Today marks 125 years since “The Great Fire” on July 8, 1892, incinerated Newfoundland’s commercial hub and left about 11,000 people homeless.
The actual cause was never confirmed. It was blamed on a dropped tobacco pipe or match in a stable on Carter’s Hill overlooking the harbour and city centre. By the time it burned out 12 hours later, 2,000 houses and dozens of businesses were in smoking ruins.
“It was like a war zone, like something you might see if an atomic bomb had gone off in the city,” says St. John’s Coun. Sandy Hickman. “It really burned a lot of the eastern half of the city down.”
An investigation would later lambaste city managers and overhaul firefighting services.
Flames first erupted at about 4:45 p.m. and were soon whipped up by strong winds. They scattered hot embers like so many fireballs over the wooden houses below. St. John’s, then a city of about 30,000 people, had been baked dry that summer after a month with little rain.
“It was tinder dry,” said Larry Dohey, director of programming at The Rooms archives, art gallery and museum in St. John’s. “What could go wrong, went wrong.”
The fire raced down Freshwater Road, then split in two as it swept down Harvey Road and Long’s Hill. It picked up strength as clapboard homes and stores became powerful kindling.
A few strokes of bad luck and even worse planning hampered firefighters who then served as volunteers: water supplies had been turned off earlier in the day as new pipes were installed. Although it had been turned back on, pressure in higher elevations where the blaze broke out was weak. A nearby tank that could hold almost 114,000 litres had been drained during a recent drill and wasn’t refilled, Dohey said.
There was a lack of equipment, including hatchets. Old rope snapped as the men tried to use it to pull down a burning house in hopes of creating a firebreak.
Another peril was the way St. John’s was rebuilt after a previous massive fire in 1846. Regulations meant to avoid a similar catastrophe were often ignored in the rush of reconstruction. They set out that buildings should be made of stone or brick with slated roofs and protective firebreaks.
Instead, tightly packed wooden structures sprang up on narrow streets as before.
When flames once again engulfed the city, horrified residents tried to save what they could. They raced with their possessions into stone churches and other structures they thought wouldn’t burn.
“In fact, some would suggest that as they were running through the streets, embers were getting into blankets and clothing and they were actually bringing the fire into these public buildings,” Dohey said. “All of these churches would eventually burn.”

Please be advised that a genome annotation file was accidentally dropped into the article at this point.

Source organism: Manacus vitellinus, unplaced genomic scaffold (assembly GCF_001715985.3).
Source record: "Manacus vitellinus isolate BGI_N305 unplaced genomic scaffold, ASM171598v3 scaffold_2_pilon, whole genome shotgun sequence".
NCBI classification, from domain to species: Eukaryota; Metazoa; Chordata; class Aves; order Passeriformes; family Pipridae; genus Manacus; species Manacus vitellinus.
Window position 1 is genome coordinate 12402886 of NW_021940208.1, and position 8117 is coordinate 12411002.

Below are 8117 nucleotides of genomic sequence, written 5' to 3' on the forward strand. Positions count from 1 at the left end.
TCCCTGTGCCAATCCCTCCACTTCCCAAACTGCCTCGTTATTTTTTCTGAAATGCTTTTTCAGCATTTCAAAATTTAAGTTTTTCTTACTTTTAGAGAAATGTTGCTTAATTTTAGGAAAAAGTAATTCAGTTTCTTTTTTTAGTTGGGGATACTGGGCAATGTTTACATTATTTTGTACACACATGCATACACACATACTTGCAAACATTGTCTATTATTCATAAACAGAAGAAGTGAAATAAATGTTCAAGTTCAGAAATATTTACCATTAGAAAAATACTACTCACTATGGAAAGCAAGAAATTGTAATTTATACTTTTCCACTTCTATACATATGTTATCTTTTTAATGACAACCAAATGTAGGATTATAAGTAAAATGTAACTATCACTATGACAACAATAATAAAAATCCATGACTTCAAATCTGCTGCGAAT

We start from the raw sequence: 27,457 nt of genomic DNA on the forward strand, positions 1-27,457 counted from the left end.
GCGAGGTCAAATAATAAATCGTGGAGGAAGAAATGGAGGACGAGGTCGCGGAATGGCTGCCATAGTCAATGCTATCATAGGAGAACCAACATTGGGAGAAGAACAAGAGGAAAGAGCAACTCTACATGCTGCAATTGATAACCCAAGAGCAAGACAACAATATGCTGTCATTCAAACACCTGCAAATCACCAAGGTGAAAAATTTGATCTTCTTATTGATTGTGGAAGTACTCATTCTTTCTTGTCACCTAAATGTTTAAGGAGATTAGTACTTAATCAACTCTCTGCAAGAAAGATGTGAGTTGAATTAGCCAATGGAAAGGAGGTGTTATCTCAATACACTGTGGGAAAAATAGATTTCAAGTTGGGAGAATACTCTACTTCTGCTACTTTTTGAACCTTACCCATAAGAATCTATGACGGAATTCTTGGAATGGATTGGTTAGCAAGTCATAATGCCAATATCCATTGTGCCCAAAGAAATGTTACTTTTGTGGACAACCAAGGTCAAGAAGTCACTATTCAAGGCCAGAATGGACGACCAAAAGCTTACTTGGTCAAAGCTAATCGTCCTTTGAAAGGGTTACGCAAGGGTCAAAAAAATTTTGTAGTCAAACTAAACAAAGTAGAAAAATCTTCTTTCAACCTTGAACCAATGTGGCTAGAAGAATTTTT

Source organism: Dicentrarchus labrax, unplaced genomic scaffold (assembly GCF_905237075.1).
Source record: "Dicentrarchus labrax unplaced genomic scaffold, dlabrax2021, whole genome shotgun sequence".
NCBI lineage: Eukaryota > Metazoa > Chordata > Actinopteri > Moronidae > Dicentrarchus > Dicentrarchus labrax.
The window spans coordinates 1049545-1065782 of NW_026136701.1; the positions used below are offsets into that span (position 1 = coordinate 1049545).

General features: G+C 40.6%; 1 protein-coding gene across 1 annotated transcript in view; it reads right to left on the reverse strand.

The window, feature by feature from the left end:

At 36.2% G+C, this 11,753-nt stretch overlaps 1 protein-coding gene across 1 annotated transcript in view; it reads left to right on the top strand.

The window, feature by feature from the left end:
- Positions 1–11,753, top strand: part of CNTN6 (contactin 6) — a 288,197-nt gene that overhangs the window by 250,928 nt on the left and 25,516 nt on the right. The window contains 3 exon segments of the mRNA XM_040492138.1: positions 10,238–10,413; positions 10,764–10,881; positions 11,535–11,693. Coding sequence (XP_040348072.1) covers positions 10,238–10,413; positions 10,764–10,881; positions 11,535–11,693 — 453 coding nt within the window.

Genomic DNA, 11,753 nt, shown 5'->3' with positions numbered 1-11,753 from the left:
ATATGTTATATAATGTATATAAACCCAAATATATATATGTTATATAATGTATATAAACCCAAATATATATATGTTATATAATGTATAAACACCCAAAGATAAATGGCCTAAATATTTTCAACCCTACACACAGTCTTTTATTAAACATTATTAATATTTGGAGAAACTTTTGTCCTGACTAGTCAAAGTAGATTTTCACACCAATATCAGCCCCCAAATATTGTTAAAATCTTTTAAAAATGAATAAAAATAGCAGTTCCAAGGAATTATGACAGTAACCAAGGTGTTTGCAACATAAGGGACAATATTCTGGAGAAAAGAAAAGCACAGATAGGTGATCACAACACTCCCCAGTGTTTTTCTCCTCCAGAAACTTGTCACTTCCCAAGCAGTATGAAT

All but the Basilica Cathedral of St. John the Baptist, which towered on a hill above the fire and still dominates the St. John’s skyline today.
Four people died, according to archival documents. They were identified as a local woman and her daughter, another woman described as an “elderly girl, not married” and a “servant girl” whose name wasn’t immediately known, Dohey said.
In the days after the fire, residents who had lost everything huddled near the basilica “because they felt safe there,” he added. Thousands more stayed in tents or makeshift shelters in nearby Bannerman Park.
The massive blaze raged into the next morning, cutting a ruthless swath right down to the waterfront. Daylight laid bare the full extent of ruin: for blocks and blocks all that remained of gutted homes and offices were charred brick chimneys that eerily stood watch over the destruction.
Moses Harvey, a Presbyterian minister and writer, described his walk that morning: “Nothing visible for a mile from Devon Row but chimneys and fallen and tottering walls,” he wrote. “It made the heart ache to see the groups of men, women and children with weary, blood-shot eyes and smoke begrimed faces, standing over their scraps of furniture and clothing — some of them asleep on the ground from utter exhaustion — all with despondency depicted on their faces.”
Damages were estimated at $13 million, of which only about $5 million was insured, according to Heritage Newfoundland and Labrador. The disaster threw Newfoundland, then a British colony, into economic turmoil.
Many of the colourful “Jellybean Row” houses that exist today in St. John’s date back to 1892 and were among the first homes rebuilt.
Government officials revamped the city’s previously volunteer fire brigades, hiring 22 paid firefighters and creating three new stations. A new force that included fire and police staff reported to the police inspector-general. Such changes stemmed in part from a scathing report by Judge D.W. Prowse, who investigated the disaster.
Municipal council, he bluntly concluded, had severely mismanaged firefighting volunteers and equipment.
“If this department is ever left again in the same hands, all I can say is that we deserve to be burnt.”